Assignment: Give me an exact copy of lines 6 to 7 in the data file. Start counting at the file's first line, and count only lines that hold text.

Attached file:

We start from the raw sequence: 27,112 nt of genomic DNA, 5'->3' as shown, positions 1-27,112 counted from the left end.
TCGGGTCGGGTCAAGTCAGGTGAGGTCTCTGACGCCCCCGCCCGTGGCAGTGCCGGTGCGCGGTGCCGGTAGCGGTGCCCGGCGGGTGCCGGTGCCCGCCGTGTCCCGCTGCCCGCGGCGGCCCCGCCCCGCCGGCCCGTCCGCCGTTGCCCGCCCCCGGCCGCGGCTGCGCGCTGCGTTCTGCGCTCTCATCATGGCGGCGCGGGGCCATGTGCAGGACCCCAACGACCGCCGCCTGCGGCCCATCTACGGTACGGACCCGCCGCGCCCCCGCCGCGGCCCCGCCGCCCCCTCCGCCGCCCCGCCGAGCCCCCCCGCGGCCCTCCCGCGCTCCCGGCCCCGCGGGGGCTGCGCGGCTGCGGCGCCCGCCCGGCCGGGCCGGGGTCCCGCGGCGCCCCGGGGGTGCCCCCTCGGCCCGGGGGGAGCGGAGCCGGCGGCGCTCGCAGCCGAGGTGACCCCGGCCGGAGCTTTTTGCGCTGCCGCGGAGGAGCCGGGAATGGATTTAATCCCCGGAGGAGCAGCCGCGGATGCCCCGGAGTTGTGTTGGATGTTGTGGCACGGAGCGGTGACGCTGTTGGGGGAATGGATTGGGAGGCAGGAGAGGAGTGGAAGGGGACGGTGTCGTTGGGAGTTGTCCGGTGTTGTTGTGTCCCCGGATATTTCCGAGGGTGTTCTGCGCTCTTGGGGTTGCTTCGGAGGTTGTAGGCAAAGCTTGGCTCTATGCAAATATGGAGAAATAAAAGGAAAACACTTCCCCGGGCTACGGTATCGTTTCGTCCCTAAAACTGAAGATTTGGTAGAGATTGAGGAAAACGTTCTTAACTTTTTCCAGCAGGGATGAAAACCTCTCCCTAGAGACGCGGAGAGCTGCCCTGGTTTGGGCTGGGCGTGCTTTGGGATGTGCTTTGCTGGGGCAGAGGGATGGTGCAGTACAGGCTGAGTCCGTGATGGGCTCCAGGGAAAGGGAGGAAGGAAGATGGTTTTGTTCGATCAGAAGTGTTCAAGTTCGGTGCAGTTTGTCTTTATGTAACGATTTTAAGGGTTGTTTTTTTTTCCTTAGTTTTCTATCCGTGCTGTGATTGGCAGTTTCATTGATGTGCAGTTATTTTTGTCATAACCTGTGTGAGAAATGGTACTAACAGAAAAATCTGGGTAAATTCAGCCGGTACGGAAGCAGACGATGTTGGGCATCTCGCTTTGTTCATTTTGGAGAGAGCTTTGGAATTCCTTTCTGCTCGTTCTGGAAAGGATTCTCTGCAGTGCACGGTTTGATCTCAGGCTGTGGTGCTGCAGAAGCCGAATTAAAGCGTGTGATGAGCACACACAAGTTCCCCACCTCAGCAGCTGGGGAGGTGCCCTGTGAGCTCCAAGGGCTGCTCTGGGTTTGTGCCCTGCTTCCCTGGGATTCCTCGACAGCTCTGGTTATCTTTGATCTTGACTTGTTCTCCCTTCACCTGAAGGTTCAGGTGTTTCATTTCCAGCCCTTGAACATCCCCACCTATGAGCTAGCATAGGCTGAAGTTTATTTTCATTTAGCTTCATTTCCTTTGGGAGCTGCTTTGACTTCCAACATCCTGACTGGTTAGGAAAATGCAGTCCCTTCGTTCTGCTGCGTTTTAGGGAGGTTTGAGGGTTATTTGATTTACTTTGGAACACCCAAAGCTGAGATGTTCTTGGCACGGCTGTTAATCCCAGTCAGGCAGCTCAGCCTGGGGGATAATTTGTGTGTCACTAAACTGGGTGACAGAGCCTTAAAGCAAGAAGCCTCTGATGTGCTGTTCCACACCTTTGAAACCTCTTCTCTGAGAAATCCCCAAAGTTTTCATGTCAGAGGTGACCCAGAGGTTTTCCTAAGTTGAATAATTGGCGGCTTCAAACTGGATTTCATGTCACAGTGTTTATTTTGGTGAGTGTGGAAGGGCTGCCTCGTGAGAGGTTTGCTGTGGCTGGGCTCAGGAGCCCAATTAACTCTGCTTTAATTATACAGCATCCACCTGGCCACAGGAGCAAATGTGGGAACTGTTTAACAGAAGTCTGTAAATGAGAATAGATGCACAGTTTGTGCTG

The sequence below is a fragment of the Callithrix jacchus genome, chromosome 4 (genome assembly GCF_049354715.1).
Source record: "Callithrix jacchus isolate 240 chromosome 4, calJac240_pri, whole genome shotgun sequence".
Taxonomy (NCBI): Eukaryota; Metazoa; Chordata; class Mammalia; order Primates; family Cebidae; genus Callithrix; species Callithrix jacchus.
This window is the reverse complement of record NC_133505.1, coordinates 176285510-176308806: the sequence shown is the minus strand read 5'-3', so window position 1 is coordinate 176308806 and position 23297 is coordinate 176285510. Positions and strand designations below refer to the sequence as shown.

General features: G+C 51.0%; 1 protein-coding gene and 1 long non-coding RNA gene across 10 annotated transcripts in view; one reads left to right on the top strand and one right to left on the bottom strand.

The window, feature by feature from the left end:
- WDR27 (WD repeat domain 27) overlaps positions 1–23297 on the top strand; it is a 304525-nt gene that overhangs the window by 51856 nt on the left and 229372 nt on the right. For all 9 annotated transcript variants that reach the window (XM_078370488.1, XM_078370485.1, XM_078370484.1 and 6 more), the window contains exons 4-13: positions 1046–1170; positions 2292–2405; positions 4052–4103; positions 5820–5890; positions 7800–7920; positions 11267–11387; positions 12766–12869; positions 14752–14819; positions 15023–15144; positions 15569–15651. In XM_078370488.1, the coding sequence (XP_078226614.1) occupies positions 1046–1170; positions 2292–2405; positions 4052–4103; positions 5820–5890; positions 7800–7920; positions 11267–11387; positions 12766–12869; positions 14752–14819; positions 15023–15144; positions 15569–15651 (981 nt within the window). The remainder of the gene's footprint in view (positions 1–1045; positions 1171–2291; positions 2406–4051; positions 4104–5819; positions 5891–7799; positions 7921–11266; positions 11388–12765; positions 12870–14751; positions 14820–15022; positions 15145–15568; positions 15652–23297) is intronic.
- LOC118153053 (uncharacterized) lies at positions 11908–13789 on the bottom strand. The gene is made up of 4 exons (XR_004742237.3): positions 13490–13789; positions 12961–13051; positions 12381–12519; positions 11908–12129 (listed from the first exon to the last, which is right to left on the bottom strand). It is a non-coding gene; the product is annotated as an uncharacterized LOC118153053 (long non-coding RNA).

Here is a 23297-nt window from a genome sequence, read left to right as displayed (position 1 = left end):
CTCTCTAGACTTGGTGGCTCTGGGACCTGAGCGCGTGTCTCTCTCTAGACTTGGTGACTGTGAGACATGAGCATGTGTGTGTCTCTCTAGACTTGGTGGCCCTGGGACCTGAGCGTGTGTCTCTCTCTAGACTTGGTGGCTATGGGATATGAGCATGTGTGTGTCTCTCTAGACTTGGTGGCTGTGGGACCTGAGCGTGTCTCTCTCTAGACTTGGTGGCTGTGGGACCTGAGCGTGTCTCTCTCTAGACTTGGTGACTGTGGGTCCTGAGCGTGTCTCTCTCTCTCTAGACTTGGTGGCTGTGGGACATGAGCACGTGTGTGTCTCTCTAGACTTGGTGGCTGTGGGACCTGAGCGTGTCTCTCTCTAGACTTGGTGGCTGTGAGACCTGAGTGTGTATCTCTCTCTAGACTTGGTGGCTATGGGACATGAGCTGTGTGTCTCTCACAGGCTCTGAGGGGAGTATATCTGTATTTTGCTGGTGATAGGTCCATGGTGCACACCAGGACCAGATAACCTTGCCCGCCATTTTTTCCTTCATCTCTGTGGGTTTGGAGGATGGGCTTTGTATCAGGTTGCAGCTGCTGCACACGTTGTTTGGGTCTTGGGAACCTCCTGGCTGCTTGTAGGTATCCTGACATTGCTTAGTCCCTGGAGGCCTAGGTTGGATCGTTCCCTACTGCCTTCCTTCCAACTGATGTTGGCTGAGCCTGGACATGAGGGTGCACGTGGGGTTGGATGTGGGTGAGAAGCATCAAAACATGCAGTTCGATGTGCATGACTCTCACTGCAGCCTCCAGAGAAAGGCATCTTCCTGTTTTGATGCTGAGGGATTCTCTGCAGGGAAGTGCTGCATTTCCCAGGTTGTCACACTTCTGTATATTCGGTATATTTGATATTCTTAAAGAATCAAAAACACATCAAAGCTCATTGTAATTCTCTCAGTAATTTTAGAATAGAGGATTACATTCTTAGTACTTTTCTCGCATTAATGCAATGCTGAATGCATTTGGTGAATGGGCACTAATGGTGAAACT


This window is the reverse complement of record NC_133505.1, coordinates 176285510-176308806: the sequence shown is the minus strand read 5'-3', so window position 1 is coordinate 176308806 and position 23297 is coordinate 176285510. Positions and strand designations below refer to the sequence as shown.

General features: G+C 51.0%; 1 protein-coding gene and 1 long non-coding RNA gene across 10 annotated transcripts in view; one reads left to right on the top strand and one right to left on the bottom strand.